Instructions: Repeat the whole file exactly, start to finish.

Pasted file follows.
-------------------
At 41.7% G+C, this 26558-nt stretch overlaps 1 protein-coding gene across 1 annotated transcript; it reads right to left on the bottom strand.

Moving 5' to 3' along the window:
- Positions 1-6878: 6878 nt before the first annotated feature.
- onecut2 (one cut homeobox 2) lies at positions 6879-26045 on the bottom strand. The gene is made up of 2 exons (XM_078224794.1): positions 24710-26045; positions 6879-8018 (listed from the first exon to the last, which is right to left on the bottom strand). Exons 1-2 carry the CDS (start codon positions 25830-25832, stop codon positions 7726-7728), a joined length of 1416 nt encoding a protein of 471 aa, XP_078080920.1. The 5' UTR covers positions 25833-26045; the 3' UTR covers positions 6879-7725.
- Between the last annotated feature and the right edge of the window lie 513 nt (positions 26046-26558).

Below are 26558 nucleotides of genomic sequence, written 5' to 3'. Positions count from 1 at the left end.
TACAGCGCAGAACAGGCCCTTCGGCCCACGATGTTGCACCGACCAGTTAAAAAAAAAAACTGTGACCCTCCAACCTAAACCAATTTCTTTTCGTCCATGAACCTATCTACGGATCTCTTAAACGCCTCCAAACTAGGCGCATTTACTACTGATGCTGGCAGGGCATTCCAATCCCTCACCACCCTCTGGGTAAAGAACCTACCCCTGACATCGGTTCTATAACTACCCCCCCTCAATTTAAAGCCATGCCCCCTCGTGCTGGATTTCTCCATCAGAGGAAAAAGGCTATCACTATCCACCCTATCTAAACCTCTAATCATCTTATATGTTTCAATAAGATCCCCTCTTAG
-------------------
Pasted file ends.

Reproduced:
At 41.7% G+C, this 26558-nt stretch overlaps 1 protein-coding gene across 1 annotated transcript; it reads right to left on the bottom strand.

Moving 5' to 3' along the window:
- Positions 1-6878: 6878 nt before the first annotated feature.
- onecut2 (one cut homeobox 2) lies at positions 6879-26045 on the bottom strand. The gene is made up of 2 exons (XM_078224794.1): positions 24710-26045; positions 6879-8018 (listed from the first exon to the last, which is right to left on the bottom strand). Exons 1-2 carry the CDS (start codon positions 25830-25832, stop codon positions 7726-7728), a joined length of 1416 nt encoding a protein of 471 aa, XP_078080920.1. The 5' UTR covers positions 25833-26045; the 3' UTR covers positions 6879-7725.
- Between the last annotated feature and the right edge of the window lie 513 nt (positions 26046-26558).

Below are 26558 nucleotides of genomic sequence, written 5' to 3'. Positions count from 1 at the left end.
TACAGCGCAGAACAGGCCCTTCGGCCCACGATGTTGCACCGACCAGTTAAAAAAAAAAACTGTGACCCTCCAACCTAAACCAATTTCTTTTCGTCCATGAACCTATCTACGGATCTCTTAAACGCCTCCAAACTAGGCGCATTTACTACTGATGCTGGCAGGGCATTCCAATCCCTCACCACCCTCTGGGTAAAGAACCTACCCCTGACATCGGTTCTATAACTACCCCCCCTCAATTTAAAGCCATGCCCCCTCGTGCTGGATTTCTCCATCAGAGGAAAAAGGCTATCACTATCCACCCTATCTAAACCTCTAATCATCTTATATGTTTCAATAAGATCCCCTCTTAG